Michael Emmett: “Who Is Going to Win First – Tiger or Roger?”

Written by: Michael Emmett

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***Michael Emmett is the Director of Tennis Operations at all Mayfair clubs.  He is a certified Tennis Canada Coach 3 with a Journalism degree from the University of Texas. Michael spent several years working in sports television at TSN and Sportsnet.  Michael is a former National champion who finished his last year of junior tennis ranked #1 in Canada.  Michael has coached several National champions when he worked for the All-Canadian Academy at the National Tennis Centre at York University in the early 90s.  Michael spent 2 years traveling the world playing the ATP tour satellite circuit as a member of the Molson National Team in 1985 and ’86.***

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Over the next 5 months, fans of golf and tennis will get to see some spectacular shot-making as the two sports heat up just in time for the summer months. Seven major championships (including the Olympics) will take centre stage in North America and Europe, and will make for some dramatic viewing on your HD mega-sized television. As a sports fan, I am looking forward to this upcoming season, and the potential for some jaw dropping entertainment.

Tiger Woods and Roger Federer – both icons in the worlds of golf and tennis – are considered in many circles to be best to ever play their respective sport. And as we know, they share many things in common on the negative ledger – most notably, that neither man has won a major championship in quite some time. Their front page struggles, as they near the finish line, have added to the intrigue of the fascinating year that lies ahead.

They used to win on the same weekend – it happened several times back in the middle part of the last decade, when they seemed to win 60 percent of the time. Now it seems like they are losing together. But that may change in 2012. Both men played in Florida this past week playing in marquee events, which are not classified as majors. Tiger won  for the first time in 30 months, while Federer was shocked by Andy Roddick in the 3rd round at Key Biscayne.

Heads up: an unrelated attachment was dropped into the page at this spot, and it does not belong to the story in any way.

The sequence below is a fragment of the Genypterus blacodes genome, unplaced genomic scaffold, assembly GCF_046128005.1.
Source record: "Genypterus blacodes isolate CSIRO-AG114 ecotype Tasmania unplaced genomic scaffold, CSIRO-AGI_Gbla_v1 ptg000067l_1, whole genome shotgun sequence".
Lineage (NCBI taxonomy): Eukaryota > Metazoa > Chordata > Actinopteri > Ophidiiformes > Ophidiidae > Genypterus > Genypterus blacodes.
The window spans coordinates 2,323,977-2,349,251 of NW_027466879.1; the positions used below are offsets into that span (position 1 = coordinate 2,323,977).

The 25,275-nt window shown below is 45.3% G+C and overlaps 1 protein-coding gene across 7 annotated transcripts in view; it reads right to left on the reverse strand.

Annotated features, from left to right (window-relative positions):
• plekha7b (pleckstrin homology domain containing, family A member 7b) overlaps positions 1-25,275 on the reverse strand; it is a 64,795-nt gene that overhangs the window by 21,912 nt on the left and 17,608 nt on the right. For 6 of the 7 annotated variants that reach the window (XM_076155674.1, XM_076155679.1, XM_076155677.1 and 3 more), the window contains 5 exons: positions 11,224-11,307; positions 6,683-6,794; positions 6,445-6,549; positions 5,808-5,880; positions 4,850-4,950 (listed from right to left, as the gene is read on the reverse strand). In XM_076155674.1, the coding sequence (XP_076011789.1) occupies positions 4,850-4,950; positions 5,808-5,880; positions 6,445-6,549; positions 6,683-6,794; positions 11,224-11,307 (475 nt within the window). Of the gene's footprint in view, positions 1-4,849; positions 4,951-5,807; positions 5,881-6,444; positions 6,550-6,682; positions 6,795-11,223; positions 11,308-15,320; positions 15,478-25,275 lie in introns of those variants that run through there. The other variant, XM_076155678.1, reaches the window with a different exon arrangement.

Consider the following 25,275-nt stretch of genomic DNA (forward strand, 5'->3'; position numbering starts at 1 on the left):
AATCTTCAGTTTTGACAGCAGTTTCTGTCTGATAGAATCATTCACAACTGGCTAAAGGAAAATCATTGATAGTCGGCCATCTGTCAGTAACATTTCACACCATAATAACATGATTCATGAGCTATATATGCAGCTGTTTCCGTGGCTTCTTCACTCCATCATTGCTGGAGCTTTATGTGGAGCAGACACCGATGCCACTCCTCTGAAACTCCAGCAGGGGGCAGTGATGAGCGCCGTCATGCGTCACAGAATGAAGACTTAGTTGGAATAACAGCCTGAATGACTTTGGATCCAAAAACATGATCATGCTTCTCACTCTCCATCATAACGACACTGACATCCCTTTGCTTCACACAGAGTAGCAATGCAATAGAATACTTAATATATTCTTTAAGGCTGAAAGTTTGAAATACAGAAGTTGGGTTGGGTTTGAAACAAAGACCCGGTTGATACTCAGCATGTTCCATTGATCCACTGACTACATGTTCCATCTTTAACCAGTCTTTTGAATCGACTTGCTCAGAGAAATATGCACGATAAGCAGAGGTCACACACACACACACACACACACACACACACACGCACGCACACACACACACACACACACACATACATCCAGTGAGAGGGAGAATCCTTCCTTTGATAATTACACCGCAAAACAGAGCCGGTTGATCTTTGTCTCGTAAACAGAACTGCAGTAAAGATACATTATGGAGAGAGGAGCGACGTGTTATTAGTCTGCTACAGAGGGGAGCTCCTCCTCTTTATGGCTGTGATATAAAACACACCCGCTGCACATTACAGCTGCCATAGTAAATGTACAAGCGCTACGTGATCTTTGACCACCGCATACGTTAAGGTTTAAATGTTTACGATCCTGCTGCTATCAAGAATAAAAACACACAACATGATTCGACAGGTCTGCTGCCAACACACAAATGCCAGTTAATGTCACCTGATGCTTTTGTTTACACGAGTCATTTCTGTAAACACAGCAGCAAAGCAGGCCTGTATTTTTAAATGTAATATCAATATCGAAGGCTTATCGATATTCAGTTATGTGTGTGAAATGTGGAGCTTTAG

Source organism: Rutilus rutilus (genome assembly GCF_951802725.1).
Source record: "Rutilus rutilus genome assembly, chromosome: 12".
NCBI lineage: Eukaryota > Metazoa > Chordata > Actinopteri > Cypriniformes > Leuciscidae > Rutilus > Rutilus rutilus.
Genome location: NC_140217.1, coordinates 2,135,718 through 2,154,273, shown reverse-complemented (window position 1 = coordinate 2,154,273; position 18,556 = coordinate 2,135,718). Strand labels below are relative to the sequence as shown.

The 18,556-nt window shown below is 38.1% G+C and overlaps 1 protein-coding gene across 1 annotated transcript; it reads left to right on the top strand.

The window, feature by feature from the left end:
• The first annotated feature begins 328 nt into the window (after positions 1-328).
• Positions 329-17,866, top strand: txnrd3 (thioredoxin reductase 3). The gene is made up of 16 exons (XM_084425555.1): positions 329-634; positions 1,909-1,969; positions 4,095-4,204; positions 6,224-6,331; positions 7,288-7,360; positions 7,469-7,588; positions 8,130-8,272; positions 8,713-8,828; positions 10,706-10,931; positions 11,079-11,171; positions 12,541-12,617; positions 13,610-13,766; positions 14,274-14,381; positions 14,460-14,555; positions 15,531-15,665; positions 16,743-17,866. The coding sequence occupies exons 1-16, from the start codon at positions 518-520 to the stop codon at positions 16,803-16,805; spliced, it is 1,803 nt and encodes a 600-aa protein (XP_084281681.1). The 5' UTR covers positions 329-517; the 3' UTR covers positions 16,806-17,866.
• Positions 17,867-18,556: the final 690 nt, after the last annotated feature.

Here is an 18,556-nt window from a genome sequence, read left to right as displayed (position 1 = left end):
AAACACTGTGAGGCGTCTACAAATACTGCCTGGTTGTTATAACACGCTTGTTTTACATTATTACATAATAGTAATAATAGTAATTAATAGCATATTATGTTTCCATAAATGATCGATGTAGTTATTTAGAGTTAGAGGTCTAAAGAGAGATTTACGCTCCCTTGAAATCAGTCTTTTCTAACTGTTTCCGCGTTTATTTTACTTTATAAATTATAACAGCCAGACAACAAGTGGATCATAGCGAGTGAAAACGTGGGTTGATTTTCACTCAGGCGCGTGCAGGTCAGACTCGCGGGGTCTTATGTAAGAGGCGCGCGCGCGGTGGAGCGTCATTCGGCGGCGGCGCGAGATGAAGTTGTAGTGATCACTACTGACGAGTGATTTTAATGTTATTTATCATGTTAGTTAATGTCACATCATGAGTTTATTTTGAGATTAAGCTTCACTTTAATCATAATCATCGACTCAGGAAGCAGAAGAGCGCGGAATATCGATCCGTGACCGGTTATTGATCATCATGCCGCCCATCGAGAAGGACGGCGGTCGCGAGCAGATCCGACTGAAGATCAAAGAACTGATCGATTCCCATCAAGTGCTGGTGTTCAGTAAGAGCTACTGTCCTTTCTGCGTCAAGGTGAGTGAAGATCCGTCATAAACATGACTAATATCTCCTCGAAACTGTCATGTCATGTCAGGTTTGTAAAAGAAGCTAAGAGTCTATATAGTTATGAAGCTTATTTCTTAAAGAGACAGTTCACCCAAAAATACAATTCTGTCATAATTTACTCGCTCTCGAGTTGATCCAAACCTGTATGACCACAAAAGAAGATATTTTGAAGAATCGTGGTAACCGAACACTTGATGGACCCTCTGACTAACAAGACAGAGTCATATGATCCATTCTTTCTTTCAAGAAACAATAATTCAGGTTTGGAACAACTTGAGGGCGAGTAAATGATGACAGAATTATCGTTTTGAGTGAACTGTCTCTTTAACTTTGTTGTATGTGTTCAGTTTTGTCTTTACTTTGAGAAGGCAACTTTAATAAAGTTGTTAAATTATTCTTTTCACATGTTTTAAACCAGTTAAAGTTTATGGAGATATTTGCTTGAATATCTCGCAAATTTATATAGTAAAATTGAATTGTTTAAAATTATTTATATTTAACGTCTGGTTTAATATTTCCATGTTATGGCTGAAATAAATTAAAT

Fed’s last significant victory took place over 2 years ago in Melbourne at the Australian Open. Woods has to go way back to Torrey Pines in 2008 to find his last major championship. Ultimately, both men want to lead the major championship chase in their respective sport. Woods has 14 to his name and sits 4 behind Jack Nicklaus, and The Fed-Express is already the top dog, as he hopes to add to his tally sometime in the next 5 months.  Federer also has the Olympics to look forward to, and as luck would have it – Federer gets to play for Switzerland on his favourite surface at the All-England Club at Wimbledon. Federer seems to be peeking at just the right time, and I would be shocked if he doesn’t continue his great run.

Ironically, both men might be considered to be in a slump. However, Roger Federer has won 6 of his last 9 events and has a match record of 39-3 in that time span. Federer is playing great tennis and will be a major threat to win Slam #17 in Paris, London or New York in 2012. So many story lines and so much drama in the days ahead!